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The Mediterranean Sea is a hotspot for shark conservation. A decline in large pelagic shark populations has been observed in this vast region over the last 50 years and a lack of data on the local population status of various species has been pointed out. Throughout history, the relation between people and sharks has been revolving around a mixture of mystery, fear, and attraction. Recently, however, a remunerative ecotourism industry has been growing in areas of shark aggregation globally. This growth has been accompanied by the establishment of a citizen science (CS) movement aimed to engage and recruit ecotourists in data collection for shark research. Several CS projects have generated interesting results in terms of scientific findings and public engagement. In the Mediterranean Sea, shark aggregations are not as relevant to support locally-focused CS actions on shark diving sites as in other parts of the world. However, a series of other initiatives are taking place and CS could offer an excellent opportunity for shark conservation in the Mediterranean Sea. The dramatic decline of shark populations shown in the region calls for alternative ways to collect data on species distributions and abundance. Obtaining such data to set proper conservation and management plans for sharks in the Mediterranean Sea will be possible if existing CS initiatives collaborate and coordinate, and CS is widely acknowledged and deployed as a valuable tool for public education, engagement, and scientific discovery. After providing an overview of multiple facets of the relationship between humans and sharks, we focus on the possibility of exploiting new technologies and attitudes toward sharks among some groups of ocean users to boost participatory research. CS is a great opportunity for shark science, especially for areas such as the Mediterranean Sea and for large pelagic sharks whose populations are highly impacted.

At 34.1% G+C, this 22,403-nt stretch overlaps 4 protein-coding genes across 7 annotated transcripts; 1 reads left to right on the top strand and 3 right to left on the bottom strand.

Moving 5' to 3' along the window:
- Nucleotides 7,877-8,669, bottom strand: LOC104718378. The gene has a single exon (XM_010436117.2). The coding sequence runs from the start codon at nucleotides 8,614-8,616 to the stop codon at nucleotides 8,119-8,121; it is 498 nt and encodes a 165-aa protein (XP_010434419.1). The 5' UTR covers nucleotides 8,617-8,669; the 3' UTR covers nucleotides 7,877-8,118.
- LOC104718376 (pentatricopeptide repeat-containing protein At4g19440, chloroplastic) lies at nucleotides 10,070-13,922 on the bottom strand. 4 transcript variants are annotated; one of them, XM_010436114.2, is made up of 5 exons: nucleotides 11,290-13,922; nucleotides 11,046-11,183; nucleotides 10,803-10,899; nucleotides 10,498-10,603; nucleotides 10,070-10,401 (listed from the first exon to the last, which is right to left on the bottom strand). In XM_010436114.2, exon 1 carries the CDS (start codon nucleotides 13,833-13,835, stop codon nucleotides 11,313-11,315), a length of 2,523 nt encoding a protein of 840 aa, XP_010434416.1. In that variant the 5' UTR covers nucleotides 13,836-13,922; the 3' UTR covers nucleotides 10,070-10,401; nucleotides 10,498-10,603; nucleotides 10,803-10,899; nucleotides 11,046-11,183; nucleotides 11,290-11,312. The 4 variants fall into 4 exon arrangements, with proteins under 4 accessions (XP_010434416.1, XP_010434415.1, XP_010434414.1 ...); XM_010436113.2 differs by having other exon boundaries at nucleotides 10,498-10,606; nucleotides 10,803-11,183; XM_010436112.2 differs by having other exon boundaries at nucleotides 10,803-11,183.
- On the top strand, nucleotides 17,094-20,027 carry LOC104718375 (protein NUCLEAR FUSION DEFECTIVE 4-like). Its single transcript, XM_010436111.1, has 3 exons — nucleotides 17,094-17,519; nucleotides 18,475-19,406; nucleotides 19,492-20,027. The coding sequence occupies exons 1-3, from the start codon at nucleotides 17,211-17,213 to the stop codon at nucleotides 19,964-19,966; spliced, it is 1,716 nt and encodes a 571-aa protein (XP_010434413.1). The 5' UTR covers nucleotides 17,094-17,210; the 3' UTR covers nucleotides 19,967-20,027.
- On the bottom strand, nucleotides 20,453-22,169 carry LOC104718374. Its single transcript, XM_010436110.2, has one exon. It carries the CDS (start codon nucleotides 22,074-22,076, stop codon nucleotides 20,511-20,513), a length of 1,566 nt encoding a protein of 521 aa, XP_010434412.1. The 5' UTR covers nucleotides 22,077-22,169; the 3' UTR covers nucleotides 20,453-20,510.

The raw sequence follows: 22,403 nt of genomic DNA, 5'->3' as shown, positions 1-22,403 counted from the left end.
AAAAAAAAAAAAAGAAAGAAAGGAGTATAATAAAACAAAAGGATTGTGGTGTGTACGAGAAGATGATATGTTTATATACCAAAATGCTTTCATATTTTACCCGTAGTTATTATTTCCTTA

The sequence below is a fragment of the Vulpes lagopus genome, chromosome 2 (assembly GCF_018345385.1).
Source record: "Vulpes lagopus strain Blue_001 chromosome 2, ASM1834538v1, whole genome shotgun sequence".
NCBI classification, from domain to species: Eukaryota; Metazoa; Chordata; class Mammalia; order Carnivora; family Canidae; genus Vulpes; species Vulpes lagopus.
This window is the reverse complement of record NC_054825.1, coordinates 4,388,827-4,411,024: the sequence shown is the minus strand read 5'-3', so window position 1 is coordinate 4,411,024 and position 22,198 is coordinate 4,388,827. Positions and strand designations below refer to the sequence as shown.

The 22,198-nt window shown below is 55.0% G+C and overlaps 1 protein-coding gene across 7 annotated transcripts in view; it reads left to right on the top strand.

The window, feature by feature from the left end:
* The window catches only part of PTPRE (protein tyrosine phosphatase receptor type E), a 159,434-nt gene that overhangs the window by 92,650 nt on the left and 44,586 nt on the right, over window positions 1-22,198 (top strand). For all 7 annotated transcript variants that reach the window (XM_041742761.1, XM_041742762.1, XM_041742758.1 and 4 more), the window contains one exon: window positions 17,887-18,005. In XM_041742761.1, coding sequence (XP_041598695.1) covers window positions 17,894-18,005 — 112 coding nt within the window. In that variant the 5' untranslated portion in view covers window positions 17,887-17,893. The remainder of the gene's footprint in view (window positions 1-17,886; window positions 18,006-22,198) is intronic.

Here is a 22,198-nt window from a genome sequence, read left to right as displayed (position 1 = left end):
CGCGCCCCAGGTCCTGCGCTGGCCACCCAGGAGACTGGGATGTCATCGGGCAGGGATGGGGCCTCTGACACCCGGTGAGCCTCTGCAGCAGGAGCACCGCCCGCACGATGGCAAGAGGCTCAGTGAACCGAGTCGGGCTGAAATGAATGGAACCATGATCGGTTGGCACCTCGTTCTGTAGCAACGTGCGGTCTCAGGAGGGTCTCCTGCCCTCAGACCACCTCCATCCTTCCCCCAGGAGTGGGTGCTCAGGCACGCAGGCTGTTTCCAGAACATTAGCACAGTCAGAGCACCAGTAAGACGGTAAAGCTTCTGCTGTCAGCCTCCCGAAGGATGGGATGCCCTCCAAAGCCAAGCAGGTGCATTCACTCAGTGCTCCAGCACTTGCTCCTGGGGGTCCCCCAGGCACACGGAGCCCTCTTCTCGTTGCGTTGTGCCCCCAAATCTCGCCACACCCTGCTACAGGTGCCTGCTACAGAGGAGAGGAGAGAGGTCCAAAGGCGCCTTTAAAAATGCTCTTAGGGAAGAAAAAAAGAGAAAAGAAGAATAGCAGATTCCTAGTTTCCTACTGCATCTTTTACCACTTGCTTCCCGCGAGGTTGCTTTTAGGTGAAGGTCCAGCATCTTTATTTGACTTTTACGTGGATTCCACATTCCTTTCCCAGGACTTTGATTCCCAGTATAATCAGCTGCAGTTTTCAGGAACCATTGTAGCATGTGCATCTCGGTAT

... Sharks are especially vulnerable to these threats due to their life-history traits (i.e., slow growth rates, late age of maturity, long gestation periods, and low reproductive output) (Musick 1999). Like many apex predators, sharks suffer from a negative public image (Driscoll 1995;Woods 2000; Thompson & Mintzes 2002) in part because they can threaten human safety (Philpott 2002). Negative perceptions about sharks and shark-attack risks have been identified as one of the greatest barriers to shark conservation efforts (Ferguson 2006). ...
... Media studies have long recognized the ability of mass media to reflect popular views (Katz & Lazarsfeld 1955;Jensen 2003;Gans 2004) and to influence social attitudes about outcomes of wildlife and conservation policy (Wolch et al. 1997;Muter et al. 2009;Jacobson et al. 2012). News and entertainment media are widely credited for perpetuating negative portrayals of sharks and for amplifying public fear through newspaper stories and documentaries with sensationalistic headlines and imagery (Philpott 2002;Peschak 2006). However, the content and context of news media coverage about sharks, needed to empirically assess this claim, has been neither adequately described nor quantified. ...